Air-injection-based recovery processes are receiving increased interest because of their high recovery potentials and applicability to a wide range of reservoirs. However, most operators require a certain level of confidence in the potential recovery from these (or any) processes before committing resources, which can be achieved with the use of numerical reservoir simulation.

In a previous paper, (Gutiérrez et al. 2009) it was proposed that after successful laboratory testing, analytical calculations and semiquantitative simulation models would be used for pilot design and further optimization of the actual operation. However, the specific steps for building the field-scale-simulation models were not addressed explicitly. This paper discusses a detailed workflow that can be followed to engineer an air-injection project using thermal reservoir simulation.

The first step of the simulation study involves the selection of a kinetic model that either can be developed specifically for the reservoir in question or taken from public literature. Second, the oil would be characterized in terms of the same pseudocomponents employed by the kinetic model, and relevant pressure/volume/temperature (PVT) data would be matched to develop a fluid model for the thermal simulator. This new fluid model is used in the field-scale-simulation model to history match the production history (i.e., before air injection) of the field. Third, relevant combustion-tube tests would be history matched to validate the kinetic model and refine the thermal data that would be entered into the field-scale model. Finally, the results and knowledge gained from the combustion-tube match(es) are applied to the field-scale model with the proper upscaling of some parameters. This simulation model would aid in selecting optimum well locations and operating strategies of the pilot. It would then be refined as the actual operation progresses to enhance its predictability and allow further optimization of the project.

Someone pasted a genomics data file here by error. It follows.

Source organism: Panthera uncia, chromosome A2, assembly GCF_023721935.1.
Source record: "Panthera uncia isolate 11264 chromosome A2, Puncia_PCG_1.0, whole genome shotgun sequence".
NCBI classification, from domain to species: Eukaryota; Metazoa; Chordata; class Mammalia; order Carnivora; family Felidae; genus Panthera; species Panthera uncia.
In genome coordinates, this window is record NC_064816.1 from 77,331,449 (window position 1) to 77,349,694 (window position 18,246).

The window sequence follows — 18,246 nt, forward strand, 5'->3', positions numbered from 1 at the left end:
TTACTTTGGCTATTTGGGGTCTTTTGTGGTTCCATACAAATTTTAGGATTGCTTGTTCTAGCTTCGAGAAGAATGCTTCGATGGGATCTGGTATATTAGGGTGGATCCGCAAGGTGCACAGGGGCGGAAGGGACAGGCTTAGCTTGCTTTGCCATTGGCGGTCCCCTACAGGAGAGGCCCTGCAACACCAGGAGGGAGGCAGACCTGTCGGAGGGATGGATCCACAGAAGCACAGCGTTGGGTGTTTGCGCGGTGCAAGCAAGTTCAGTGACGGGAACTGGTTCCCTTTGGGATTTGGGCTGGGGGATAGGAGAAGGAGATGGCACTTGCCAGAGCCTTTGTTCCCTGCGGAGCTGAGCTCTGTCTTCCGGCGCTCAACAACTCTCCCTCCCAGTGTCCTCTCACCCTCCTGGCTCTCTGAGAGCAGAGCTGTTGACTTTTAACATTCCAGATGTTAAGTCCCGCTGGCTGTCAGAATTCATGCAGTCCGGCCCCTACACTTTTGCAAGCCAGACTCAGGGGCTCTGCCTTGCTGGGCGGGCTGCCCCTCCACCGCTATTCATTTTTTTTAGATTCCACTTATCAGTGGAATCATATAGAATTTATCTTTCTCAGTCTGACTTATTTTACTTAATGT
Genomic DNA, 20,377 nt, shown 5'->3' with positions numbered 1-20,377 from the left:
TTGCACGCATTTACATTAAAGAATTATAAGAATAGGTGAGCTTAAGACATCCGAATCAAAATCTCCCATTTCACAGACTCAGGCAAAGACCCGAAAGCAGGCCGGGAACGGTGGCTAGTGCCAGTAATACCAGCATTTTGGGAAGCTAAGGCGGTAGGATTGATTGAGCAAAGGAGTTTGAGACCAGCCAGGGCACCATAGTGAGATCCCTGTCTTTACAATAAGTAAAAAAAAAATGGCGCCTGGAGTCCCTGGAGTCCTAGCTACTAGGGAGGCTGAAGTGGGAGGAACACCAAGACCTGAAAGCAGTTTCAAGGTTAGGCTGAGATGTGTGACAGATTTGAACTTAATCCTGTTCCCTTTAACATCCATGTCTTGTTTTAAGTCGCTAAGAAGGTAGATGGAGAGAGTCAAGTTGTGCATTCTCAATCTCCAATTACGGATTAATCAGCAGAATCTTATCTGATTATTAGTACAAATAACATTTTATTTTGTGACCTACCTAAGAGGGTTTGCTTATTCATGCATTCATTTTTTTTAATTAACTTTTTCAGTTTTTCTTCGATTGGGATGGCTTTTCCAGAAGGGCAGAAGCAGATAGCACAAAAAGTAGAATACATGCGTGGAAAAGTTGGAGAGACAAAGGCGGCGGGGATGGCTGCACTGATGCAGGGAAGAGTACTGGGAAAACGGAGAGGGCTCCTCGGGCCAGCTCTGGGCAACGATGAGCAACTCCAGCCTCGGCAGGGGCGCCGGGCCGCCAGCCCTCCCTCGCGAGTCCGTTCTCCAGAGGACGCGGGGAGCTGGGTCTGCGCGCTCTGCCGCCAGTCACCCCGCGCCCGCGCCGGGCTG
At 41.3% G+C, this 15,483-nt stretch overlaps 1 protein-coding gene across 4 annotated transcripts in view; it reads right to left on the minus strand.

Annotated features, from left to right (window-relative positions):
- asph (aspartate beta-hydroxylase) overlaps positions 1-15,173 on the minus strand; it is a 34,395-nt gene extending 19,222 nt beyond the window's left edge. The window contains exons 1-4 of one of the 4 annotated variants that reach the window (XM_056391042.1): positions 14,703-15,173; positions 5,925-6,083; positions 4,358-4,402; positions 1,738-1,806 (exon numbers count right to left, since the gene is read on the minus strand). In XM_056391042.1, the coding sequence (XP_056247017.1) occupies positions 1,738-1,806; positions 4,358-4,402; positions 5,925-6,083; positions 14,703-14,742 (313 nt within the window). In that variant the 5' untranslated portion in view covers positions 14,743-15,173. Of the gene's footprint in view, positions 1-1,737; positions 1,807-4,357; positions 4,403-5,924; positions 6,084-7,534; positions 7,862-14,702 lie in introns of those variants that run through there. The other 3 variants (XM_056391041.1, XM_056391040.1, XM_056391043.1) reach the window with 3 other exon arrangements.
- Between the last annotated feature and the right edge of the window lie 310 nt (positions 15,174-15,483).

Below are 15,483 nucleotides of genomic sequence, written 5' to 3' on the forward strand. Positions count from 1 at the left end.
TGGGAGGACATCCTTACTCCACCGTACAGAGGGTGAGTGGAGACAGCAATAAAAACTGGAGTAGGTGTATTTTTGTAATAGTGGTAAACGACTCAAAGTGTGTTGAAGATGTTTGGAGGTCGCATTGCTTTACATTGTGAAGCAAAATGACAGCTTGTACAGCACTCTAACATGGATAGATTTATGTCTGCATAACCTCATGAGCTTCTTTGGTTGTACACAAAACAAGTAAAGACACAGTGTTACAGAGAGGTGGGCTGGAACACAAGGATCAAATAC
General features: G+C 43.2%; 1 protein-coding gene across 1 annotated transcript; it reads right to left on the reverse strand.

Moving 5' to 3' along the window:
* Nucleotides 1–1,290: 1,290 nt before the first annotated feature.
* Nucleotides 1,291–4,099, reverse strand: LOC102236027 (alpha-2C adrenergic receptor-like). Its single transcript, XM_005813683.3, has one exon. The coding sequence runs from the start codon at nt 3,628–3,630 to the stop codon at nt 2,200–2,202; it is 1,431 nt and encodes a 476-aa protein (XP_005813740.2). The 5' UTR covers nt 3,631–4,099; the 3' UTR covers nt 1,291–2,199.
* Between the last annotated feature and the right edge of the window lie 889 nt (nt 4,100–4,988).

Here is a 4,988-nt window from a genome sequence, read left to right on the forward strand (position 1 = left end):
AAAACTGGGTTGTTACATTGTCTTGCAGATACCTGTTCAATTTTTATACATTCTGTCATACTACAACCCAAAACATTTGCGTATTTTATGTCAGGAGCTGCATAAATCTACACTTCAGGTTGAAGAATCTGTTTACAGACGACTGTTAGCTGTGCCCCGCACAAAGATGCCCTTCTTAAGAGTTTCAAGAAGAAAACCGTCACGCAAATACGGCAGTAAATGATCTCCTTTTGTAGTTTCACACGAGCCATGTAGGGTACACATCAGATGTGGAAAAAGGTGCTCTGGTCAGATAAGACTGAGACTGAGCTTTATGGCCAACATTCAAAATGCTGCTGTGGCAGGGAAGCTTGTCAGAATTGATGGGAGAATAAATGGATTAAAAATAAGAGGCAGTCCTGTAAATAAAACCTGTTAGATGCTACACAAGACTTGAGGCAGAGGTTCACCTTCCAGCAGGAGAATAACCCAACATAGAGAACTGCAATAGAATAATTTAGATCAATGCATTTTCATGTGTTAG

Technical considerations, advantages, and limitations of each step of the workflow are discussed in detail. This paper also presents workflow variations and recommendations applicable to new and already-mature air-injection projects for which simulation models are being developed.

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